where yijklmno:tis the nth observation on the kth animal at time t belonging to the ith fixed factor and jth group; YS is the ith year-season of first calving, H is the jth herd, A is the kth age at first calving group, P is the lth production level as a deviation from herd average in first lactation, r(a, x, m1)k = is the notation adopted for RR function where a denotes the additive genetic effects of the kth animal, x are appropriate orthogonal polynomials of time, t, after first calving, a are the RR coefficients for additive genetic value of animal n, pe are the RR coefficients for permanent environmental effects of animal n and eijklmn:o is the residual effect.

The basic idea underlying RR models consists of modelling the additive genetic values as a function of an observed dependent variable through a set of random coefficients. Models used in genetic evaluation of animals through RR involve continuous functions to describe fixed and random effects. The EBVs are then predicted by continuous functions of deviations from each animal, considered random, in relation to average curve, considered fixed (Mota et al., 2013). RR models have been used in dairy cattle breeding to evaluate production traits (e.g. Jamrozik & Schaeffer, 1997; Mrode & Swanson, 2004) and other traits such as susceptibility to mastitis and fertility (e.g. Carlen et al., 2005; Tsurunta et al., 2009), conformation, body condition scores, feed intake, heart girth measures (Schaeffer, 2004) and survival (Jamrozik et al., 2008).

The RR models can generate sire and dam proofs for survival for each point on the trajectory. They are relatively more robust to censoring data (Veerkamp et al., 1999) and have direct links with PH and generalized linear models. RR models can handle time-dependent fixed effects and offer scope for using multiple-trait analysis of yield, functional traits and survival (Veerkamp et al., 2001). In addition, they can handle random animal effects, unlike PH models. The number of distinct genetic effects per animal can be optimized and it should be straightforward to estimate genetic and environmental correlations with other predictors of longevity, for example linear-type traits (Brotherstone et al., 1998; Jairath et al., 1998). When compared with the multi-trait linear model approach to analysis of survival data, RR models have the advantage that fewer parameters are required to explain the genetic variation in lifespan (Veerkamp et al., 2001).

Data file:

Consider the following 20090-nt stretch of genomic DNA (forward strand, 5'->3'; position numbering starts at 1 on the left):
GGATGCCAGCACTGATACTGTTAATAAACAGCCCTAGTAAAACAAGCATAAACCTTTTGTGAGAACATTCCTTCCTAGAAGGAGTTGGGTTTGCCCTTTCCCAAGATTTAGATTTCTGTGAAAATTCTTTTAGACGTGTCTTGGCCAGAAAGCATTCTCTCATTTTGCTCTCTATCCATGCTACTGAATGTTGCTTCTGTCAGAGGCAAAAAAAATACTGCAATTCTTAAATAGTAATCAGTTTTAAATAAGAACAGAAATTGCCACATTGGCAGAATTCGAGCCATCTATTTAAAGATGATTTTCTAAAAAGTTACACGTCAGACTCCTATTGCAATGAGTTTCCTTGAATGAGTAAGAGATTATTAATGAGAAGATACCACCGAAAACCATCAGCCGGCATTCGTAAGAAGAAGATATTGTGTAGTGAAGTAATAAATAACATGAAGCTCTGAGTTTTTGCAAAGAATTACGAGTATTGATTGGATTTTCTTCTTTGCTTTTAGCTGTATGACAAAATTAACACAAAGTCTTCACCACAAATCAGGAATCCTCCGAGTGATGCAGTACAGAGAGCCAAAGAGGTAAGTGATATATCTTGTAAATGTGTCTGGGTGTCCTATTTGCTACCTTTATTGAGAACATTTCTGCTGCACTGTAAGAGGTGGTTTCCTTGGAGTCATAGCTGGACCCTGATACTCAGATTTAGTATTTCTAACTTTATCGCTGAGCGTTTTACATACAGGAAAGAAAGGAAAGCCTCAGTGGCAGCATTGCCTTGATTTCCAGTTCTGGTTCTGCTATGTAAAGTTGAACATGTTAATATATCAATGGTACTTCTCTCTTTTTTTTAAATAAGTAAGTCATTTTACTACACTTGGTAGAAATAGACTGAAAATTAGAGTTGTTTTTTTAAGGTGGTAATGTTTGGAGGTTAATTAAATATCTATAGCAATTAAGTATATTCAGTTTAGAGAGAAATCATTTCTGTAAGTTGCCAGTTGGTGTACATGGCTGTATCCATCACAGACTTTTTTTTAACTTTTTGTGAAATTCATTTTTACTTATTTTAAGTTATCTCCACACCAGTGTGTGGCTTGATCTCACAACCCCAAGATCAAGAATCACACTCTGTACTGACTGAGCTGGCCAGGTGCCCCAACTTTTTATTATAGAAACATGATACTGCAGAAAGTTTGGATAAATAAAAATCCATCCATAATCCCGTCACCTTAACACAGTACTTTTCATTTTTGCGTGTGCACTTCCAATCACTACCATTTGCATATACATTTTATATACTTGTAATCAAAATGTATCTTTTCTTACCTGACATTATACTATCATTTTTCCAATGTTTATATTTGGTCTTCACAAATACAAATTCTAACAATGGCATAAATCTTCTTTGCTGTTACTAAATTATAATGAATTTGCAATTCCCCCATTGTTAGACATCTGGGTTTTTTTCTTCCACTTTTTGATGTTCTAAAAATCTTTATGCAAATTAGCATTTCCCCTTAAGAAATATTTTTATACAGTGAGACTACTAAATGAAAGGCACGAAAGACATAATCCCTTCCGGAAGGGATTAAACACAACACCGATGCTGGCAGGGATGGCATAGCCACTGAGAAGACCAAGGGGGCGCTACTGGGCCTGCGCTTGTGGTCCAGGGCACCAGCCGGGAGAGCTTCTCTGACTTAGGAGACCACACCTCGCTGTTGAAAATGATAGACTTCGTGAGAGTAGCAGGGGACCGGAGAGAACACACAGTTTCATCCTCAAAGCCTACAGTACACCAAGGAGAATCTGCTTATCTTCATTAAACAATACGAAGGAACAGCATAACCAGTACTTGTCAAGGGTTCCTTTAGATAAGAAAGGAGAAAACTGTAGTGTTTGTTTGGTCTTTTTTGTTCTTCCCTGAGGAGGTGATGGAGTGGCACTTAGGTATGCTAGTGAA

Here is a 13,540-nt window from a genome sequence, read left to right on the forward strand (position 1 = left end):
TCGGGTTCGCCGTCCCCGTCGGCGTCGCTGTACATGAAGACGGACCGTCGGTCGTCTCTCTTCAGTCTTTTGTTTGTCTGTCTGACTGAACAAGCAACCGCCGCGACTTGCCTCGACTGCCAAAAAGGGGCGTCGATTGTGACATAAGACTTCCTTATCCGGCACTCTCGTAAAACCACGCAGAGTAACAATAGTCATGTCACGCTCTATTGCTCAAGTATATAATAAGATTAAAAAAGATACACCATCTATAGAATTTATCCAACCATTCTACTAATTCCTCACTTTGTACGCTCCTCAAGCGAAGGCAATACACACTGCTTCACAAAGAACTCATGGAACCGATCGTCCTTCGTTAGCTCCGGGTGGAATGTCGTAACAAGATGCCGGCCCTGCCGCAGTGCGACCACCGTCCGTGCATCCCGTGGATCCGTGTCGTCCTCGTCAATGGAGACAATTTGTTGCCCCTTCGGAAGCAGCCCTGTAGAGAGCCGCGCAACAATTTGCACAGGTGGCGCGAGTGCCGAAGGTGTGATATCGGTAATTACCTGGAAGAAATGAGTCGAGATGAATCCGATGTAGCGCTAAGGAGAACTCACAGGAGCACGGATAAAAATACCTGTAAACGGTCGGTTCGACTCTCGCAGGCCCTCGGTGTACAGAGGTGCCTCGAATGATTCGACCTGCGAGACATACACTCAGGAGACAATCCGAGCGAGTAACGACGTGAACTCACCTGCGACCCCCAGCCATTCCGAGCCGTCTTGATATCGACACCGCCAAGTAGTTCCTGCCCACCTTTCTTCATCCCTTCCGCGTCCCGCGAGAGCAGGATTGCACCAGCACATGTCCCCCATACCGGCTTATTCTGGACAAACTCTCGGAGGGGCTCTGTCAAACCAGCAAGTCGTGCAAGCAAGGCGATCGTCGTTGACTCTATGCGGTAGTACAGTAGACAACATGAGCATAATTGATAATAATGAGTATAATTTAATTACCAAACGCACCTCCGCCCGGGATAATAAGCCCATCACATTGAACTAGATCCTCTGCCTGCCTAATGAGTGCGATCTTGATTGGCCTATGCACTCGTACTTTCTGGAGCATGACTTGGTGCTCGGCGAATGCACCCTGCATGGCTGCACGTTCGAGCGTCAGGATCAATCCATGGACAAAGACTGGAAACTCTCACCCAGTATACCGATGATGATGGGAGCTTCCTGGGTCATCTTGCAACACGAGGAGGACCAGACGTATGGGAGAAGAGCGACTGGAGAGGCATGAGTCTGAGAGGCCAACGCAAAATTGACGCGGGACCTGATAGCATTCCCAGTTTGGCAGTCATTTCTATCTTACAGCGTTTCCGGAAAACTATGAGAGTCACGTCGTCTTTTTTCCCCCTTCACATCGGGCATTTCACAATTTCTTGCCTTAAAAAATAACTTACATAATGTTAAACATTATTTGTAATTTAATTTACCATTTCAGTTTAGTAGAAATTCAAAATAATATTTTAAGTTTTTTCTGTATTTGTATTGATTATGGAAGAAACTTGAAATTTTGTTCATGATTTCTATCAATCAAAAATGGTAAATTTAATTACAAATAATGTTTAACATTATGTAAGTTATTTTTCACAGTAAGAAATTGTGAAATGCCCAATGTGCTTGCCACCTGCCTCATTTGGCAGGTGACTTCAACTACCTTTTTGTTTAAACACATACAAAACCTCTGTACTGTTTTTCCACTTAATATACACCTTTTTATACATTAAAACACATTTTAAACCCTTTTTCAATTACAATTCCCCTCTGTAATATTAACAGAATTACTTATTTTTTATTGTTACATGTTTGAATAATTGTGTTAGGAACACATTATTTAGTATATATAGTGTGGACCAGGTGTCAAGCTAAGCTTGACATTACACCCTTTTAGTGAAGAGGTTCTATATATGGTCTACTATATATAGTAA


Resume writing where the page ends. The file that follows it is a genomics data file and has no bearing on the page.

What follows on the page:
Practical applications of RR models in animal breeding have been limited, however, owing to problems associated with the large number of parameters to be estimated, poor polynomial approximation and the need to analyse much larger sets of data, implausible estimates at the extremes of trajectories, and associated high computational requirements (Dzomba et al., 2010). Besides, in extremes of the age range or when data are insufficient, the estimated parameters may not be accurate (Meyer, 1999). By treating binary data as if they were continuous, and assuming uncorrelated normally distributed residuals in each lactation, the procedure ignores the effect of repeated records. More appropriate error structures would therefore be required (Veerkamp et al., 2001).

 

3. Threshold models

The TMs include sequential threshold models (STMs), threshold repeatability models (TRMs) and threshold cross-sectional models (TCMs). In threshold modelling, survival is considered a binary trait, as in some linear modelling (e.g. 0 = alive at time t and 1 = dead at time t). The probit model postulates that a linear model with a non-linear relationship between the observed and underlying scale describes the underlying variable called liability (Gianola & Foulley, 1983). A generalized linear model is therefore linked to the binomial trait with a probit link function. TMs have been used to evaluate survival to weaning in pigs (Cecchinato et al., 2010), reproductive traits in South African beef cattle (Van der Westhuizen et al., 2001) and survival in dairy cattle (Holtsmark et al., 2008; 2009). Holtsmark et al. (2009) evaluated survival within the first five lactations of Norwegian Red dairy cattle using a TRM, assuming a probit link function, and the threshold cross-sectional probit link model (TCM). Survival in this study was scored 1 if the cow had a calving k + 1; 0 if the cow was culled in lactation k; and missing if the cow was culled before the lactation or if recording period ended during lactation k. Animals that were culled on the same day they calved were given a herd life of 1.